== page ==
Non-Interventionism

Foreign policy is the regard where Hardings reputation begins to become tarnished. He was a product of his time, and it’s hard to envision anybody in power at that particular time not wanting to grab at immediate power when there were so many vulnerable assets up for grabs. The occupations of many satellite colonies in the age of Imperialism was something every power of the Western world partook in. Harding wanted to do as much as he could in power to put these activities to rest, but it’s a shame that he never developed his words into actions. During his Presidency, the affairs regarding control over territories in the Dominican Republic, Haiti, and Nicaragua were still in tact. This cruel behavior was sinister, yes, but in the context of the 1920’s, not uncommon in the slightest. At least then, there was very little conflict or civil disruptions in the territories from 1920-22, besides the D.R. citizens fighting soldiers positioned on sight, which stopped after Harding retracted troops to ease tension.

He was, however, an advocate of world diplomacy, at least when it came to the world superpowers. The Washington Naval Conference was put on by President Harding from November of ’21, to February of ’22, pre United Nations, here Harding brought together a lot of the powerful countries of the World, in another of the conferences of the League of Nations. Along with pushing for disarmament around the globe, being the first world consultation of arms control, it also enacted three main treaties, among others, that stood out as being a type of foreshadowing of things that the world would see in the near future. After a long time coming, China eventually launched an “open-door” foreign trade policy that would stimulate the World’s economy, only following the Nine-Power Treaty introduced and signed by none other than Warren G. Harding. Furthermore, many attribute the breakdown of Imperialism itself to Harding, who knocked over one of the first dominoes with the Four-Power Treaty, which made sure that the members of the star members of the League of Nations wouldn’t exceed their status quo of stationed troops in Oceania during colonization. This was meant as a plea to give the citizens of their homeland some breathing room.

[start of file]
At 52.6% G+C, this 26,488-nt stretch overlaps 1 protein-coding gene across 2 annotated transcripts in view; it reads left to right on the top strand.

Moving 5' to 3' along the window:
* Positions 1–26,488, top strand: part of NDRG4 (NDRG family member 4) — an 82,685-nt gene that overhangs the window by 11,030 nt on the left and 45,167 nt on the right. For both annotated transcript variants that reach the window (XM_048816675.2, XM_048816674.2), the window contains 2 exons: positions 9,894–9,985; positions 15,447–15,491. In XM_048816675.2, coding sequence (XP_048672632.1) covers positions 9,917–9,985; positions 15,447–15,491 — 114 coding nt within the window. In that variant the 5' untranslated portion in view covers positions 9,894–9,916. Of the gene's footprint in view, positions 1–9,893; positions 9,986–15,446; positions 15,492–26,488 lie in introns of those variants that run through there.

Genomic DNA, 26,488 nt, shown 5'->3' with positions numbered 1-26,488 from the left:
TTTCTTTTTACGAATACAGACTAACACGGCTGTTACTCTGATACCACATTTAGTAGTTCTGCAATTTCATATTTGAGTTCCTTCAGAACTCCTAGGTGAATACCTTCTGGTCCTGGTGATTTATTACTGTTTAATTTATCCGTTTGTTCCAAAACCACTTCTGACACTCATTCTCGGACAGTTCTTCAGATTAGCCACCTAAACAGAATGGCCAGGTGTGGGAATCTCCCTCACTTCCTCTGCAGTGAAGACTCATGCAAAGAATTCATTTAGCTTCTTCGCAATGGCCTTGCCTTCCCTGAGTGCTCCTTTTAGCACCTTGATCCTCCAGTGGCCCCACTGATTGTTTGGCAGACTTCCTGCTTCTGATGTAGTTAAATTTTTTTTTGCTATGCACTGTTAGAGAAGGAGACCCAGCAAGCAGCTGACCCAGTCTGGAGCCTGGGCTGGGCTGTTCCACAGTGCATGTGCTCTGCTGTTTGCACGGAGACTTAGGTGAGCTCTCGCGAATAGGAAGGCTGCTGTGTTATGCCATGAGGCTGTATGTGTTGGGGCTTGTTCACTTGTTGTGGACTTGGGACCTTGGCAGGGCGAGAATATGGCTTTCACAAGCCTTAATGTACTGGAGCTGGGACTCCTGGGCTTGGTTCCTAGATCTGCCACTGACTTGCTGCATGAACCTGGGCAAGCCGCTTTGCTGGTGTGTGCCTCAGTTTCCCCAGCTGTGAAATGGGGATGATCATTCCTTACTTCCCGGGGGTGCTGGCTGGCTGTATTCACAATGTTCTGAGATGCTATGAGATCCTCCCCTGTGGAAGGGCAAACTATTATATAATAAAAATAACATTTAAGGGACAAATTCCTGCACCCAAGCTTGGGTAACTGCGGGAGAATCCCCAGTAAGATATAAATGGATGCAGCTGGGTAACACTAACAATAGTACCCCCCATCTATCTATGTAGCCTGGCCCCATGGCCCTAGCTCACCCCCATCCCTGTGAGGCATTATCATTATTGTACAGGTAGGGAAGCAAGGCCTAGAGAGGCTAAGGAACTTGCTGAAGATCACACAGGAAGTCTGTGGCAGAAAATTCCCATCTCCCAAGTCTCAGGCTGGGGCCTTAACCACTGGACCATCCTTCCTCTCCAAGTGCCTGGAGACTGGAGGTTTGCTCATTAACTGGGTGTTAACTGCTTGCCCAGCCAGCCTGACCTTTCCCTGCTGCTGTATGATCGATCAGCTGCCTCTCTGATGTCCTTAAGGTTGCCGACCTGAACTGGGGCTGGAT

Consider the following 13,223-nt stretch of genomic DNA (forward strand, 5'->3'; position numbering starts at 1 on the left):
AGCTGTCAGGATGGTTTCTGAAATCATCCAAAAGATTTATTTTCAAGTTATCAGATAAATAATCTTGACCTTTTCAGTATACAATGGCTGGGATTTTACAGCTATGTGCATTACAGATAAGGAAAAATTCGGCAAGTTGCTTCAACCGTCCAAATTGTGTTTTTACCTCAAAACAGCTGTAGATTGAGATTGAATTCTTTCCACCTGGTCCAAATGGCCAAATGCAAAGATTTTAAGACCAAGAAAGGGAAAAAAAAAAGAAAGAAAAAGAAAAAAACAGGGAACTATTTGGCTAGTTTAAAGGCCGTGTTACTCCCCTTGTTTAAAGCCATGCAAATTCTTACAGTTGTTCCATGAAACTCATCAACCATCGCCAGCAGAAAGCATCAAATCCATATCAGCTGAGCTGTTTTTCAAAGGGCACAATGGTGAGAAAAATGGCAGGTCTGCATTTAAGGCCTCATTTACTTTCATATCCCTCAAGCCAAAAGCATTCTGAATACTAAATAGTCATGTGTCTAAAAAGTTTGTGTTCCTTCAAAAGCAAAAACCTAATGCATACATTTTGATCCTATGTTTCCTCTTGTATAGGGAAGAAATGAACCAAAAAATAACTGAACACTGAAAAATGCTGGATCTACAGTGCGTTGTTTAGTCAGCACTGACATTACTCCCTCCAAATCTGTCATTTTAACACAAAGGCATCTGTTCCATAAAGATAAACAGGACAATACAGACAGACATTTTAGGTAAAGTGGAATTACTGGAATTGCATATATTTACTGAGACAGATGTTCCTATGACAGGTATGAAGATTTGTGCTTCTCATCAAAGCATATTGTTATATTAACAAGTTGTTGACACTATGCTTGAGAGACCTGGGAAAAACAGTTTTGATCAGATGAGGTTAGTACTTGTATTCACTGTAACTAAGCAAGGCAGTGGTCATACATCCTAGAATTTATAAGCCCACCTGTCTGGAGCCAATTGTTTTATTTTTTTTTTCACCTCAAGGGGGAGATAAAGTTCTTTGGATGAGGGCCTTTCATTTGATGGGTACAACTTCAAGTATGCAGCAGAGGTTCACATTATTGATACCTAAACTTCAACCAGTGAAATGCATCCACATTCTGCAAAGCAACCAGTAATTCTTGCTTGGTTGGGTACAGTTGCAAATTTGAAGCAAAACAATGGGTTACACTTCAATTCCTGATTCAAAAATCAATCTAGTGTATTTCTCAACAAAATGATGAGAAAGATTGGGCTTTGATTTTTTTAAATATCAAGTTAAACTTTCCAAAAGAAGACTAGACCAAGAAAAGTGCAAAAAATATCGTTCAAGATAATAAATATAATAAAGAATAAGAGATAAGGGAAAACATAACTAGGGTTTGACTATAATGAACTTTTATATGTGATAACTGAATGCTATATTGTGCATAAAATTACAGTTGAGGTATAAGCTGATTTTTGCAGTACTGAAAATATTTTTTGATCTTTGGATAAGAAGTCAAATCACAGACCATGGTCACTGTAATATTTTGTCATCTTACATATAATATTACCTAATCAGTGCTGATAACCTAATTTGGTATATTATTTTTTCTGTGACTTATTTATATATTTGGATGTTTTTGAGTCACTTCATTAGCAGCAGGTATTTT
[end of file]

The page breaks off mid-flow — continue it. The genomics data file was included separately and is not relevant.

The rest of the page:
Individual Autonomy

Through thick and thin, Americans could cont on Harding pushing for personal freedom in the oval office, on behalf of his supporters, but for the good of everyone in the country. At one time, it was him valuing freedom of speech, when he pardoned Eugene Debs, wrongly imprisoned under the Democratic President Woodrow Wilson for speaking out against the USA’s participation in WWI, whether he agreed with it or not. He thought that through free speech and advocacy of the American people, the federal government could take some notes on how to run the country that gave them their power in the first place. He seems like an honest and good-hearted politician? No wonder it sounds so foreign to us in the 21st century.

Furthermore, in a time of turmoil, post-Emancipation Proclamation and pre-Civil Right Movement, Harding was one who always pushed for legal and God-given rights to all, no matter their skin color, or potential criminal background. On one hand, he endorsed equal political rights for all, especially African Americans. He got rid of double standards when citizens in the South applied to vote. In a campaign speech in Birmingham, a notable Democratic, segregated city, Harding once said “Whether you like it or not… Unless our democracy is a lie, you must stand for that equality”, pertaining to the equal voting rights he proposed.

Furthermore, on the other hand, Harding pushed for legislation on all fronts in favor of rehabilitation over punishment as well. In a more extreme case, the POTUS signed into law an anti-lynching and/or mob violence bill, only to be hated by a Senate filibuster. Although he didn’t push for the death penalty or anything of the sort, he wanted maximum punishment for the type of people who would do these things to other humans. In some cases, lynching was a branch of the punishment, and Harding didn’t approve of such an act in his United States.

A Prosperity Story, from Rubbish to Riches

Harding’s success story aligns itself right up with the story of the USA during his tenure as President. Harding lifted himself up through the ranks of the governmental positions. Born in Ohio himself, he was elected as a State Senator, elected Ohio’s Governor four years later, and the to the US Senate in 1914. He was thought of as a gamble in the RNC and when elected in the primaries, but his fresh ideas served as a springboard for America’s success in the Roaring Twenties.

Known as one of the most prosperous time periods in the United States’ history, economically, socially, spiritually, and in every other category, Harding overlooked and set the states up for a great boom. From WWI and a body count too many to fathom at that time in the War, the USA was coming from nothing. Under Harding, the country was built on a great infrastructure, thanks to his core libertarian beliefs.

“Our most dangerous tendency is to expect too much of government, and at the same time do for it too little.” –Warren Gamaliel Harding


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Your Child is an Addict